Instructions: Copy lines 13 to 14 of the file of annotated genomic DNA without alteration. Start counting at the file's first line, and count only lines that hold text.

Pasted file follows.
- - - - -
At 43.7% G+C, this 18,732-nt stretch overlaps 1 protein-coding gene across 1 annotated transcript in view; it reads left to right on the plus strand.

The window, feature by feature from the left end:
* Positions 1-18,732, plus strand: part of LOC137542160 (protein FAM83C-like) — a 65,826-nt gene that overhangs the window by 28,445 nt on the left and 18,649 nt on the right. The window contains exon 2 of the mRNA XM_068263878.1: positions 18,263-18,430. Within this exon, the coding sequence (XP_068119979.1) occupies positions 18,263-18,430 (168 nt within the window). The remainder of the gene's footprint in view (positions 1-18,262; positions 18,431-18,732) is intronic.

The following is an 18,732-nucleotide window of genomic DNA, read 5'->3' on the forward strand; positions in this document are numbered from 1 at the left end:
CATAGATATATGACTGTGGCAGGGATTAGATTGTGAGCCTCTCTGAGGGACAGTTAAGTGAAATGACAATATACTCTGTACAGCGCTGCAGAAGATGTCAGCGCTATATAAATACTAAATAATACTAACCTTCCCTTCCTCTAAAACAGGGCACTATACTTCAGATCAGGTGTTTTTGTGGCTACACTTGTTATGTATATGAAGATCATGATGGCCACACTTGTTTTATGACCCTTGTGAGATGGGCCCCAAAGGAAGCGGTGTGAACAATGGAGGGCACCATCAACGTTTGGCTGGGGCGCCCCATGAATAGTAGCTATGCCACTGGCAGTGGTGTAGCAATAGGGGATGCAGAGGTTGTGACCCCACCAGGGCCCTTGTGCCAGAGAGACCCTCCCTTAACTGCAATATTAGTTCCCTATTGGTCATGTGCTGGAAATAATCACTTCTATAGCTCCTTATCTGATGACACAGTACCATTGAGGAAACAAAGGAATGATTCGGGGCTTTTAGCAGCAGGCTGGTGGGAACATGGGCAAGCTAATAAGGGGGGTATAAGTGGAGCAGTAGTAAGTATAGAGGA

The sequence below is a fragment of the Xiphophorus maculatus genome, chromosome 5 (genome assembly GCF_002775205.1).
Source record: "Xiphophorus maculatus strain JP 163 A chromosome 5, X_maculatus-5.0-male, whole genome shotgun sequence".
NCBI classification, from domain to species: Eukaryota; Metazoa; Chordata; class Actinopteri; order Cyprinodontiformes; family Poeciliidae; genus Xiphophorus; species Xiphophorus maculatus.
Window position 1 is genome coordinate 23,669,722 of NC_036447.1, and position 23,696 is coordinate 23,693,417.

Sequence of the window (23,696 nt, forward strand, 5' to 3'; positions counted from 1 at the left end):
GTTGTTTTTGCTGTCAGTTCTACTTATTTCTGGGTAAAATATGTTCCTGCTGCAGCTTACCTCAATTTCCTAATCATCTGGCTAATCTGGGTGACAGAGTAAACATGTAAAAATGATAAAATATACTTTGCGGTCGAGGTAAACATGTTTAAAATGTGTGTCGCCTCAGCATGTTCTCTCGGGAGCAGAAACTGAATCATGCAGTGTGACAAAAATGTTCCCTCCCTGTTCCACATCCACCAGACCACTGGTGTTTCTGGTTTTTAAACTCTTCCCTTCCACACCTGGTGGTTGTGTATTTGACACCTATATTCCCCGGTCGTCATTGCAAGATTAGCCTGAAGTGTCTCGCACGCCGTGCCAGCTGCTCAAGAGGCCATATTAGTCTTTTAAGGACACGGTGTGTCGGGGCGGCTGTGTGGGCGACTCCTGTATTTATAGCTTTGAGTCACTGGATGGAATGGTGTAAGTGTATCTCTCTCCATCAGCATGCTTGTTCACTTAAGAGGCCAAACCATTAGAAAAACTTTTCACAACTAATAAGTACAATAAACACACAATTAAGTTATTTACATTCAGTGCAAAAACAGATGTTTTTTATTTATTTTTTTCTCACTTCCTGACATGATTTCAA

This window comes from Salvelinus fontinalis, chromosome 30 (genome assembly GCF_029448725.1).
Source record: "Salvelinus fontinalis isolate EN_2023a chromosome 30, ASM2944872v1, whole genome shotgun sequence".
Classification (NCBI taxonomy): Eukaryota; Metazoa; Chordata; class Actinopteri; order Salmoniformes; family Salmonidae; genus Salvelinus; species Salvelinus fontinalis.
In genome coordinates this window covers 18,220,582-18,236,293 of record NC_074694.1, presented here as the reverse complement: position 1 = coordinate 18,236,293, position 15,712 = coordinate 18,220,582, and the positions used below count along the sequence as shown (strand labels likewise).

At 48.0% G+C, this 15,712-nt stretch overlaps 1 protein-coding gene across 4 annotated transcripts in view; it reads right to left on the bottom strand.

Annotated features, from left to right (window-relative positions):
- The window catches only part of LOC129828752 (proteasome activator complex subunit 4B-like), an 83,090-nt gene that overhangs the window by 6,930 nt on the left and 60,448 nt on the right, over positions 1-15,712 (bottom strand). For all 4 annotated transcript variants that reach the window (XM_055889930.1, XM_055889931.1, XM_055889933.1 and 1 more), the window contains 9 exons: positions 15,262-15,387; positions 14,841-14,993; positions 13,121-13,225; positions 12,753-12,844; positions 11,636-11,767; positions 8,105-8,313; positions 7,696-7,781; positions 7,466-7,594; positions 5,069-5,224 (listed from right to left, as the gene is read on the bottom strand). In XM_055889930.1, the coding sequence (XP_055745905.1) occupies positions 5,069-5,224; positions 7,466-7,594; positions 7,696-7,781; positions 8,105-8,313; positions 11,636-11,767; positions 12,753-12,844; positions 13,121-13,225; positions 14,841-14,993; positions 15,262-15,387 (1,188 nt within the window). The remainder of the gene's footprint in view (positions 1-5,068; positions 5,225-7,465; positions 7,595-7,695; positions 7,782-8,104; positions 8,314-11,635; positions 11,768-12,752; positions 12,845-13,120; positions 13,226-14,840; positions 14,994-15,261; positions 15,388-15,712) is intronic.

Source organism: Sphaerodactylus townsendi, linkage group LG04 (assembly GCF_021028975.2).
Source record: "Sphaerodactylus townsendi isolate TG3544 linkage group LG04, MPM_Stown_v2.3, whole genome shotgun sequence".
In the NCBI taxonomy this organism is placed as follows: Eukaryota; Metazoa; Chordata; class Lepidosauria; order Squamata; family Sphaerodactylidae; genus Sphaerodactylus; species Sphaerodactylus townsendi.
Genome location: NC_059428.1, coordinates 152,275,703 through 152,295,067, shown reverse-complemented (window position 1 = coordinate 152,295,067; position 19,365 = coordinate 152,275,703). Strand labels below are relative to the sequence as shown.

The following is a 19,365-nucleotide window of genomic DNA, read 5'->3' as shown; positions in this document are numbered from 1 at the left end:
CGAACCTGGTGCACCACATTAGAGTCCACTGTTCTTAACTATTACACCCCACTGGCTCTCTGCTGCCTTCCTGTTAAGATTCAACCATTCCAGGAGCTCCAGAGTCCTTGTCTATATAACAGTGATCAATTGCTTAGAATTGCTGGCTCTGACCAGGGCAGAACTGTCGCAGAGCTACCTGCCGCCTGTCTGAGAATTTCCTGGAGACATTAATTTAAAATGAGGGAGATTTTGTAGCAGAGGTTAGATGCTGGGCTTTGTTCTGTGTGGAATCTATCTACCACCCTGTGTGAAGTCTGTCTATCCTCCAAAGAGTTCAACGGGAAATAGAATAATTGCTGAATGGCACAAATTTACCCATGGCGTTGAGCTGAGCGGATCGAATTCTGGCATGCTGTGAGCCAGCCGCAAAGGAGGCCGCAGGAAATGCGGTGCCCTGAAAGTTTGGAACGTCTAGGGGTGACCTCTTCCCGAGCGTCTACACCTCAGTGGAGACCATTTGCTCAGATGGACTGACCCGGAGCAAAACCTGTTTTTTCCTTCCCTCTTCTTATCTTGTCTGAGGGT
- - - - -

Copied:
Source record: "Salvelinus fontinalis isolate EN_2023a chromosome 30, ASM2944872v1, whole genome shotgun sequence".
Classification (NCBI taxonomy): Eukaryota; Metazoa; Chordata; class Actinopteri; order Salmoniformes; family Salmonidae; genus Salvelinus; species Salvelinus fontinalis.